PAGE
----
SEALCM - Editorial

PROBLEM LINK:

Practice
Contest

Author: Sergey Nagin
Tester: Shiplu Hawlader
Editorialist: Lalit Kundu

DIFFICULTY:

MEDIUM-HARD

PRE-REQUISITES:

Solving Dynamic Programming with Matrix Expo

PROBLEM:

In this problem Sereja is interested in number of arrays A[1], A[2], …, A[N] (1 ≤ A* ≤ M, A* - integer)
such that least common multiple (LCM) of all its elements is divisible by number D.

Please, find sum of answers to the problem with D = L, D = L+1, ..., D = R. As answer could be large, please output it modulo (109 + 7).

TECHNIQUE:

I will suggest to specifically read the whole post given in pre-requisite if you are not aware about this technique.

Let there be K states, s1,s2…sK.
For each state si where i = 1 to K recurrence is defined as:
f(n,si) = sum {j=1 to K} c{i,j} f(n-1,sj).
We define a transition matrix M where M[j]=c{i,j}*.
Let’s consider M{N-1}. Sum of all elements in row i will give us f(N,si) assuming f(0,i)=0 forall i.

EXPLANATION:

Let’s solve for a single D first. Let’s say D has prime factors p1a1, p2a2 … pKaK, where all pi are unique.
We form a simple dp of dp[n,mask], which denotes the answer for N=n and D=product [pia_i], if i’th bit is set in mask. So, mask is a K bit number.
A simple recurrence would be:

&ret = dp[n,mask]
primes[] //prime factors of D.
count[] //count* denotes count of i'th prime in D
ret=0
for i = 0 to size(primes)-1:
    for j = 1 to M:
        //if j is kept at n'th index
        //and keeping it satisfies the i'th set bit condition
        //ie. count of primes* in j is greater than or equal to count*
        if count_prime(primes* in j) >= count*
            //set the i'th bit, add to current ret
            ret += dp[n-1, mask|(1<<i)]

So, we can clearly see that our dp[n,x] is dependent on dp[n-1,y], where x and y are two different masks/states. We can use matrix exponentiation here because in one state in our dp, answer for n is dependent on answer for n-1 and the transition among other states is not dependent on n.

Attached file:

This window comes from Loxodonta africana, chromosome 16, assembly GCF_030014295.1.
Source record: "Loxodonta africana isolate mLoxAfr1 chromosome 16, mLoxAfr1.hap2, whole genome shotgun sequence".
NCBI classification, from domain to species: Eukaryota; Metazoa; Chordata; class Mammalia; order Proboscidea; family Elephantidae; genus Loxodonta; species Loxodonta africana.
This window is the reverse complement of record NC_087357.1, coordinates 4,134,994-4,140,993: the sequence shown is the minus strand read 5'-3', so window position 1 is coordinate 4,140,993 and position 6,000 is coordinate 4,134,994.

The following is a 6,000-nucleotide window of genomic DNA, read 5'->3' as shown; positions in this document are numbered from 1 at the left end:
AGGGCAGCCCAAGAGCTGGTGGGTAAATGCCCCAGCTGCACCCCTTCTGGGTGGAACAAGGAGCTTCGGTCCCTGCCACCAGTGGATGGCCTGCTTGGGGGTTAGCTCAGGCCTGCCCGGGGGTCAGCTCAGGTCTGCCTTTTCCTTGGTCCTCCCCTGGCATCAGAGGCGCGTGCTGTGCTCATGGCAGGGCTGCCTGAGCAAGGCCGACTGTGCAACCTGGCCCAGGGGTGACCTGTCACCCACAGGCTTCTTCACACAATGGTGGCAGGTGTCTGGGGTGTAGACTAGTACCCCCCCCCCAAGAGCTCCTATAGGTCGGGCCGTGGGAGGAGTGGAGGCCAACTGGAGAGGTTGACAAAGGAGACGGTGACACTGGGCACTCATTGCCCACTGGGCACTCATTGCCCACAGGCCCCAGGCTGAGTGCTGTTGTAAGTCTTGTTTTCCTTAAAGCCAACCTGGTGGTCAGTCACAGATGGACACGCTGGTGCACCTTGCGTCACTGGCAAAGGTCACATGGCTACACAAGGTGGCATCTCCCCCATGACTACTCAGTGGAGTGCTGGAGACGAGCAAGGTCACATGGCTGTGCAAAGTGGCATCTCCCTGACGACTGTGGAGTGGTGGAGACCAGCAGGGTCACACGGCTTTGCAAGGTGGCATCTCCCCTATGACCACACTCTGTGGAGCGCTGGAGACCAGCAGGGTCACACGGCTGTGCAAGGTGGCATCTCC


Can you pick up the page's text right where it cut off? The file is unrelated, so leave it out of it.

So, we form the transition matrix, where we set at transit[j]*, the number of ways to reach mask j from mask i . Sum of all elements in (2K-1)'th (all bits of D are set) row of N-1’th power of this transition matrix, will give us the answer, in accordance with the technique explained above. Try to prove how this works.

So, complexity for single D is O(log N * (2K*3)). Note matrix multiplication of sizes P*P takes O(P3).
And, maximum K is until 235711*13… is smaller than 1000(since D<1000). So, max K is 4.
Total complexity for single D is O(log N * 212).

Doing it for 1000 such values of D will take O(log N * 222) worst case. Note it will be really lower than that because of variation in K.

SOLUTIONS:

Setter’s solution
Tester’s solution

This problem can be solved easily with inclusion exclusion principal too .
http://www.codechef.com/viewsolution/5846988
Heres my solution .
First factorize all the numbers in the form d = p * q * r * s where p,q,r and s are powers of prime numbers . Do this for all numbers from L to R . Then apply inclusion exclusion . See the code for more understanding

16 Likes

Inclusion Exclusion. Helped by a pen and lots of paper. Time Complexity is O(log(n)*2^15). That’s almost 250 times faster than required. Made me wonder for a long time if I was missing something.

http://www.codechef.com/viewsolution/5867632

3 Likes

Another Inclusion Exclusion guy here. Having used python, I did not have to hard-code for different number of factors.

from itertools import combinations FTFW xD

http://www.codechef.com/viewsolution/5835895

3 Likes

Any idea someone how to use the fact, that N, M <= 10? Brute force worked fine for test cases, but I didn’t try for 10^10…

1 Like

Hi

I can’t open neither setter’s solution nor tester solution, can you please check this links.

Thanks.

1 Like

The solution links of setter and tester are not working. Can you please check that?

can anyone explain the editorial for newbies like me so that we can progress further, im not getting anything in the editorial as i dont know anything about bit masks.

1 Like

exactly what i did…

The constraints were low enough to use IEP for at max ‘4’ elements.

To explore N, M <= 10 we can use a simple dynamic programming algorithm.

First, note that the maximum LCM of an array with numbers 1…10 is 2520 (5 * 7 * 8 * 9). So our search state will be how many arrays are there with X numbers and lcm L. This yields 10*2520 states and we need to check all numbers 1…N and all lcms 1…2520.

My code: http://www.codechef.com/viewsolution/5751475

1 Like

Thanks :wink: